Project History

This site with more than 600 primary documents grew out of a collaboration of the Roy Rosenzweig Center for History and New Media at George Mason University and the American Social History Project at City University of New York, supported by grants from the Florence Gould Foundation and the National Endowment for the Humanities. The site had originally been conceived as a CD-ROM with a print book to accompany it. The website now replaces the CD-ROM. The print book is still available from Penn State University Press but many other general books on the French Revolution and Napoleon have appeared since its publication, including one by the original two authors, Jack R. Censer and Lynn Hunt.

2019 Update

Produced by: Stephen Robertson

Associate Producers: Jack R. Censer, Lynn Hunt, Bryan Banks, Cindy Ermus

Lead Designer and Developer: Kim Nguyen

2018 Update

Produced by: Sean Takats

Migration Editor: Amanda Morton

Thanks to the support of the Louise and Rudolf Fishel Fellowship.

1998 Launch

Editors and principal authors: Jack R. Censer and Lynn Hunt

Produced by: Pennee Bender, Joshua Brown, Roy Rosenzweig

Associate Producers: Jack R. Censer, Lynn Hunt

Executive Producers: Stephen Brier, Joshua Brown, Roy Rosenzweig

Multimedia Production: Pennee Bender, Joshua Brown

Associate Editors: Gregory Brown and Jeff Horn

"How to Read Images" by Philippe Bordes

"Songs of the Revolution" by Laura Mason

Designers: Joshua Brown and Fernando Azevedo

Graphics and Art Work: Fernando Azevedo, Joshua Brown, Andrea Ades Vásquez

Database development: Elena Razlogova

Web Programming: Jennifer Min, Burç Acar, Christopher Hefner, Elena Razlogova, Peter Strong

Translations: Thomas Morgan, Lee Ann Ghajar, Emanuelle M. Mosinski

Copyediting: Vicky Macintyre, Susie LeBlanc

Research and Technical Assistance: Jessica Finnefrock, Peter Strong, Gideon Brown, Elena Razlogova, TuVinh Vuong, Alan Gevinson, Julie Carpenter, Deborah Gómez, Lynne Zegeer, Cathie Boivin, Claire Taylor, Elizabeth Harden, Chris Moore, Louise Vis, Nathan Hamilton, Joseph Rinehart, Erin Miller, Tom McMurrer, Sanchia Spence, Steve Paxton, Jennifer Sessions, Michael Laine, Dan Maxwell, Troy LaChance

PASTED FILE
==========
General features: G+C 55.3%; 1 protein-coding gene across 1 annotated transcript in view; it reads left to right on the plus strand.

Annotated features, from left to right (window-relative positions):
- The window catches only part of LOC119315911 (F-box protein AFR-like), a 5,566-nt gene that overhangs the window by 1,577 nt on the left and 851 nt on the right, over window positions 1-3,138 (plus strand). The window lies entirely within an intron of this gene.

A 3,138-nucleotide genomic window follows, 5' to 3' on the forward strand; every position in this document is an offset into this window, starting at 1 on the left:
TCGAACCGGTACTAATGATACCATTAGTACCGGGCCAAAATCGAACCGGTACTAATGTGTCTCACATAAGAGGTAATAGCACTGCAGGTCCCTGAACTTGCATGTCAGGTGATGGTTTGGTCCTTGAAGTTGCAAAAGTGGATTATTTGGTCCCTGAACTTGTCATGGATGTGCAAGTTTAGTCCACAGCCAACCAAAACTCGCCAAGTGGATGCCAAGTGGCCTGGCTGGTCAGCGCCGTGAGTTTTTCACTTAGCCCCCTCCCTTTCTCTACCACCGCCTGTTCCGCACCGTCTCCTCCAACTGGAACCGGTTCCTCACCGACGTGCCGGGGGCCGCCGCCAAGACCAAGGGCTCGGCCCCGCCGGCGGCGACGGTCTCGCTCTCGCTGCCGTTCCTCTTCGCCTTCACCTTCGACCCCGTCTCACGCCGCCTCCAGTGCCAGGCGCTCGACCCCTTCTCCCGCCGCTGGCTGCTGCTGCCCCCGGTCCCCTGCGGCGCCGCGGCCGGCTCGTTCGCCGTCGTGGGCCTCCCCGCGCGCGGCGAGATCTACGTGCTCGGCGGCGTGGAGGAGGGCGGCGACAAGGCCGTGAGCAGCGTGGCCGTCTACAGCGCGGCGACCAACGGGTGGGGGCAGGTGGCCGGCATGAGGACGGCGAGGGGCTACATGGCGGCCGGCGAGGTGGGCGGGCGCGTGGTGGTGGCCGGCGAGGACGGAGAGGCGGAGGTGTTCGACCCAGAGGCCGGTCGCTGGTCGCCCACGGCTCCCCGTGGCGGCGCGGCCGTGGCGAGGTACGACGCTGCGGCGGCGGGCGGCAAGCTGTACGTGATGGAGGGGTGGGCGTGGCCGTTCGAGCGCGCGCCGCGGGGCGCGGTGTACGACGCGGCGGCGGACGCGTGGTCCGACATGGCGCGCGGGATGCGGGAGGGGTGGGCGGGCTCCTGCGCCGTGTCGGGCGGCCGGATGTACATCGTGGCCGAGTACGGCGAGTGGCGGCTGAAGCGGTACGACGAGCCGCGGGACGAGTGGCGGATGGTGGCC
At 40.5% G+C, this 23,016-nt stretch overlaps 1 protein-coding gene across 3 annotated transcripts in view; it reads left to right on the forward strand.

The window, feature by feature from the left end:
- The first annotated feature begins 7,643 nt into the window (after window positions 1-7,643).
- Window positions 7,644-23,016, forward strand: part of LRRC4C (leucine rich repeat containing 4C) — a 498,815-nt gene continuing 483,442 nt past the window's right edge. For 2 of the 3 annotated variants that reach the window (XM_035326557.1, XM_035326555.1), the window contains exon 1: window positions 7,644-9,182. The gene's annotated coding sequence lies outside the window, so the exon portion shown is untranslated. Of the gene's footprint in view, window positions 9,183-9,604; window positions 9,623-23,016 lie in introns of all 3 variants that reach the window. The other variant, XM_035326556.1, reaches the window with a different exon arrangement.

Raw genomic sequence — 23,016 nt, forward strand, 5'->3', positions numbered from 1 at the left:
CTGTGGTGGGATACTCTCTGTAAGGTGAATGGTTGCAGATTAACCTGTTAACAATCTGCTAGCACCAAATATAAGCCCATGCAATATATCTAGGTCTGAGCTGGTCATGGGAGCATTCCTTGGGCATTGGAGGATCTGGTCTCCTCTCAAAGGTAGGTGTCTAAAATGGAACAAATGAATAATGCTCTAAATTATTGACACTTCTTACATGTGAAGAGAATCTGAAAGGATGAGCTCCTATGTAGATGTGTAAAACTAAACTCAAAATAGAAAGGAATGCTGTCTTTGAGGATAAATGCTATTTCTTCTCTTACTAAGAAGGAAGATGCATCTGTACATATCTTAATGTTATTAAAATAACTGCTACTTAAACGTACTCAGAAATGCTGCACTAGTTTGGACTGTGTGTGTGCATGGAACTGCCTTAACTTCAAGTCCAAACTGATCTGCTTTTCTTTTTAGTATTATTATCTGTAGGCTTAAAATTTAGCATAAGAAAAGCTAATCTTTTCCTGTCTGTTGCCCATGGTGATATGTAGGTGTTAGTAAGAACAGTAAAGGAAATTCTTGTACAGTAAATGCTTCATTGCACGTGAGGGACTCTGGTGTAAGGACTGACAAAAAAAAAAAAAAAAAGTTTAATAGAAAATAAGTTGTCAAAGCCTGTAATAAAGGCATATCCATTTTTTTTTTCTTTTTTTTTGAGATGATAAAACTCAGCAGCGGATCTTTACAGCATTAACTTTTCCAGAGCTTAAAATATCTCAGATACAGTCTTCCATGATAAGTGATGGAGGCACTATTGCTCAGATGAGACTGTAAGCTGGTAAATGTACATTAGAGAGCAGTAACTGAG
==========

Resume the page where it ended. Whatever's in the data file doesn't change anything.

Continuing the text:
Music: "Te Deum," "Air des Marseillais," "Hymne du 21 Janvier," "Hymne du IX Thermidor," "Hymne pour la Fete des Epoux," "Chant pour la Fete de la Vieillese," "Hymne Funebre," "Chant Patriotique," Margaret Redcay
Robert Walzel, Flute
Richard Meek, Clarinet
John Stinespring, Bassoon

The music was taken from Constant Pierre, Musique des fêtes et ceremonies de la Révolution Française (Paris: Imprimerie Nationale, 1899). It was arranged for woodwind ensemble and basso-cantante soloist (William Hartwell) by the musicians themselves.
"La Carmagnole," "Çaira," "Le Reveil du Peuple," "O Richard, O mon Roi," and "La Marseillaise" coordinated by James H. Johnson
Dana Whiteside, Baritone
James H. Johnson, Piano
Additional vocals by: Deborah Gitin, Jonathan Hiam, Jared Johnson, David Mooney, Sarah H. Murray, Geoffrey Wieting, Liza Wirtz, Robert Wright

Producer: Barry Marshall
Piano Selections performed by James H. Johnson
"La Marseillaise," Arrangé pour le Forte Piano Par le Citoyen C. Balbastre Aux braves defenseurs de la Republique francaise L'an 1792 1er de la Republique "Çaira," le Citoyen C. Balbastre "La Mort de Louis Seize," (selections) F. D. Mouchy "Les Souffrances de la Reine de France," (selections) Jan Ladislav Dussek Consultants: Beverly Blois, Philippe Bordes, Kathe Naughton

Thanks To: Mercer Street Sound, NYC, and Sound Techniques, Boston Major Funding: The National Endowment for the Humanities, an Independent Federal Agency; The Florence Gould Foundation